Toulon is a rugby-mad town but the team has been bought in. None of the South African, Argentinian or Australian superstars they have on the books have an innate attachment to Toulon, and presumably none of them are all that au fait with the history of the trench warfare that is French rugby. None of them would say ‘I’m a Toulon lad. That’s my team. I make no apologies for it.’ It only serves to make their accomplishments all the more impressive. You can buy success in rugby it seems, but only if you buy the right people. And this is the crux of it. Toulon have recruited sensationally well. There are leaders, standard-bearers and born winners across the team.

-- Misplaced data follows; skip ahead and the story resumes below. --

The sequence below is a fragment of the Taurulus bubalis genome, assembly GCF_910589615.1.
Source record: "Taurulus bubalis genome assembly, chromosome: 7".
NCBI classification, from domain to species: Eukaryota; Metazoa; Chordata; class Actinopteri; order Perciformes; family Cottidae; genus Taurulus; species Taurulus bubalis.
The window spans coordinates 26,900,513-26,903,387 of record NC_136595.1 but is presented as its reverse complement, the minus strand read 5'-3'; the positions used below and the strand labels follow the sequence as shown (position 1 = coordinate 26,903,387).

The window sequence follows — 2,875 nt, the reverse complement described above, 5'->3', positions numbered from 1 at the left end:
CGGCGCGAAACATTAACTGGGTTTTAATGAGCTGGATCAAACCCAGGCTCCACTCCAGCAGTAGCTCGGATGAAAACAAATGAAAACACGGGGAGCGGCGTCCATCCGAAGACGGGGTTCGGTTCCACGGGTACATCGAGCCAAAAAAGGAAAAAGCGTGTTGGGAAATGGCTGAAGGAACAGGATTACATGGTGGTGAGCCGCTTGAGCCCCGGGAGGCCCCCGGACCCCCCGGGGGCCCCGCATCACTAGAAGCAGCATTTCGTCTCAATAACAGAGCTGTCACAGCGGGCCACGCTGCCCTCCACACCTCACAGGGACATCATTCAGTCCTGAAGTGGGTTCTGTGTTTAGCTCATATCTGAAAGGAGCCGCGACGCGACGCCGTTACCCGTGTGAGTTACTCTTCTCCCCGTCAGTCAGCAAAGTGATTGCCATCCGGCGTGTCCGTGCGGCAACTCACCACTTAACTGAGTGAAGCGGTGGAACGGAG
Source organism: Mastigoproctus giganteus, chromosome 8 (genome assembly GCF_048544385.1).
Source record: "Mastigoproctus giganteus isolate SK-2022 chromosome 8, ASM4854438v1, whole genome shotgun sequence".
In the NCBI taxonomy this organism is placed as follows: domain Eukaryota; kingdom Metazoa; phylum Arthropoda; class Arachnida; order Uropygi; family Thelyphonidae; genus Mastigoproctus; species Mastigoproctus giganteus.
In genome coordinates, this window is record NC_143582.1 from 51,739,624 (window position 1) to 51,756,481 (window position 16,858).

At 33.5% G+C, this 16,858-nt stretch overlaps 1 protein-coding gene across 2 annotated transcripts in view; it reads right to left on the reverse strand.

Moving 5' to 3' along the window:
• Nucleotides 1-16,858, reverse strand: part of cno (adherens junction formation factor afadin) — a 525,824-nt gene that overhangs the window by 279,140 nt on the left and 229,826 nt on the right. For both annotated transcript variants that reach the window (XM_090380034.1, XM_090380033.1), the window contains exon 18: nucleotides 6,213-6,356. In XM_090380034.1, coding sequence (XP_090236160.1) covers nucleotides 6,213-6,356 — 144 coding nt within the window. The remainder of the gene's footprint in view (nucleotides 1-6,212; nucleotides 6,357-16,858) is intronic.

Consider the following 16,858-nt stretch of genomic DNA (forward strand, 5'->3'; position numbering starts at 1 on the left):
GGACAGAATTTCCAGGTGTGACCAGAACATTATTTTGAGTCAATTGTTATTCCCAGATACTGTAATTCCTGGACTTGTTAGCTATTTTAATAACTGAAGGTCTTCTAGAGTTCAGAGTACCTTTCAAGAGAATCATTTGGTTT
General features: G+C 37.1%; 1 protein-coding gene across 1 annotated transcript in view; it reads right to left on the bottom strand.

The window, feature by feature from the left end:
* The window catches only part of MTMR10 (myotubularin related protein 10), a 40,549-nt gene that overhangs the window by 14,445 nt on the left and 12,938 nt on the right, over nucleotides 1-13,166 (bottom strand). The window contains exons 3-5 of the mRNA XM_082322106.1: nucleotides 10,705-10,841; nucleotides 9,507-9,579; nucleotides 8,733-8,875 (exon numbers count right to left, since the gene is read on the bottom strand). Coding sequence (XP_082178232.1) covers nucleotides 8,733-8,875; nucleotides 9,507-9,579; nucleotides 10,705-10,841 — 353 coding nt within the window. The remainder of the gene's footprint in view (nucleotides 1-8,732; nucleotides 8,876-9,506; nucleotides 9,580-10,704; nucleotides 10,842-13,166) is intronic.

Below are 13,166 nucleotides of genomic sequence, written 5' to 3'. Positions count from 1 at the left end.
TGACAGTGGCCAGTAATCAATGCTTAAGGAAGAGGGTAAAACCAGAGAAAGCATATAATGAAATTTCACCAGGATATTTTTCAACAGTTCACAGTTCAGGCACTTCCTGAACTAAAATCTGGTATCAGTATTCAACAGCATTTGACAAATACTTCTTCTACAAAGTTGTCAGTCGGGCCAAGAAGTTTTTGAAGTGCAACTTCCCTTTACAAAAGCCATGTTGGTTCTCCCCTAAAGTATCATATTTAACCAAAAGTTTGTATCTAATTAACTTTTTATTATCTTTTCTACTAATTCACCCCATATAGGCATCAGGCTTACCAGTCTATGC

While Racing got the chequebook out for the likes of Dan Lydiate and Jamie Roberts, Toulon have no problem bringing in guys who appear miles over the hill, or whose share price has come off a high; Bakkies Botha, Simon Shaw and Castrogiovanni anyone? Matt Giteau was unceremoniously dumped by Australia but it now seems incredible that his talents could be overlooked by anoyone. Juan Smith had been forced to retire, but gets re-threaded at Toulon and plugs right into the team ethos. It works, because the likes of Castro, Shawsy and Wilkinson are grizzled pros who know how to get the job done, and have the respect of every other player with whom they come into contact. Wilkinson, as we know, demands of himself the highest of high standards – his mental torture and intensity is such that he barely looks like he enjoys a second of what he does.